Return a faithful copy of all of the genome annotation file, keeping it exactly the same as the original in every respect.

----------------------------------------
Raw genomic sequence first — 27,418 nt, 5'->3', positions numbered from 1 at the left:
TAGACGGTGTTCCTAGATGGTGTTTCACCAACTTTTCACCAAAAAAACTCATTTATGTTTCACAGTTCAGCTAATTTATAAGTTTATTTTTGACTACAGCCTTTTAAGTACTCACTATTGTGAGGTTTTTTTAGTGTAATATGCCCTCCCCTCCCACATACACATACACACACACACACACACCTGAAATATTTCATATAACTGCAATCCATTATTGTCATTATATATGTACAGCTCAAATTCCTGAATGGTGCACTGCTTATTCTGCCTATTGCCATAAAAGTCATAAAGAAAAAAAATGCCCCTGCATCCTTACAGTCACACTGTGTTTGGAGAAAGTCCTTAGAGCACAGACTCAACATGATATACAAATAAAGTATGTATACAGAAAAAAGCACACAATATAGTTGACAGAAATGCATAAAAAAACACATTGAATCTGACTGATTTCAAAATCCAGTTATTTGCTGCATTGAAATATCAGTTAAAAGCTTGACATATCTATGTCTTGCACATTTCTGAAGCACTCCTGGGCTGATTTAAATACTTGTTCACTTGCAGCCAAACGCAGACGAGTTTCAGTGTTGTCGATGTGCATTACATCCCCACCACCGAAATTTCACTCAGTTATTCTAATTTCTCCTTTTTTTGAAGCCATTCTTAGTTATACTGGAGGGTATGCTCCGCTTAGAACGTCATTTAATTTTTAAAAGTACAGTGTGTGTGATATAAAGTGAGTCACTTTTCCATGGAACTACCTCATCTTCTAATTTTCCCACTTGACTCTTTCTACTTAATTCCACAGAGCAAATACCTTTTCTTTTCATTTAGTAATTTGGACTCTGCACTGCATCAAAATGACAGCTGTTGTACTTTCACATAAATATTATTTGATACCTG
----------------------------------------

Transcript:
Raw genomic sequence first — 27,418 nt, 5'->3', positions numbered from 1 at the left:
TAGACGGTGTTCCTAGATGGTGTTTCACCAACTTTTCACCAAAAAAACTCATTTATGTTTCACAGTTCAGCTAATTTATAAGTTTATTTTTGACTACAGCCTTTTAAGTACTCACTATTGTGAGGTTTTTTTAGTGTAATATGCCCTCCCCTCCCACATACACATACACACACACACACACACCTGAAATATTTCATATAACTGCAATCCATTATTGTCATTATATATGTACAGCTCAAATTCCTGAATGGTGCACTGCTTATTCTGCCTATTGCCATAAAAGTCATAAAGAAAAAAAATGCCCCTGCATCCTTACAGTCACACTGTGTTTGGAGAAAGTCCTTAGAGCACAGACTCAACATGATATACAAATAAAGTATGTATACAGAAAAAAGCACACAATATAGTTGACAGAAATGCATAAAAAAACACATTGAATCTGACTGATTTCAAAATCCAGTTATTTGCTGCATTGAAATATCAGTTAAAAGCTTGACATATCTATGTCTTGCACATTTCTGAAGCACTCCTGGGCTGATTTAAATACTTGTTCACTTGCAGCCAAACGCAGACGAGTTTCAGTGTTGTCGATGTGCATTACATCCCCACCACCGAAATTTCACTCAGTTATTCTAATTTCTCCTTTTTTTGAAGCCATTCTTAGTTATACTGGAGGGTATGCTCCGCTTAGAACGTCATTTAATTTTTAAAAGTACAGTGTGTGTGATATAAAGTGAGTCACTTTTCCATGGAACTACCTCATCTTCTAATTTTCCCACTTGACTCTTTCTACTTAATTCCACAGAGCAAATACCTTTTCTTTTCATTTAGTAATTTGGACTCTGCACTGCATCAAAATGACAGCTGTTGTACTTTCACATAAATATTATTTGATACCTG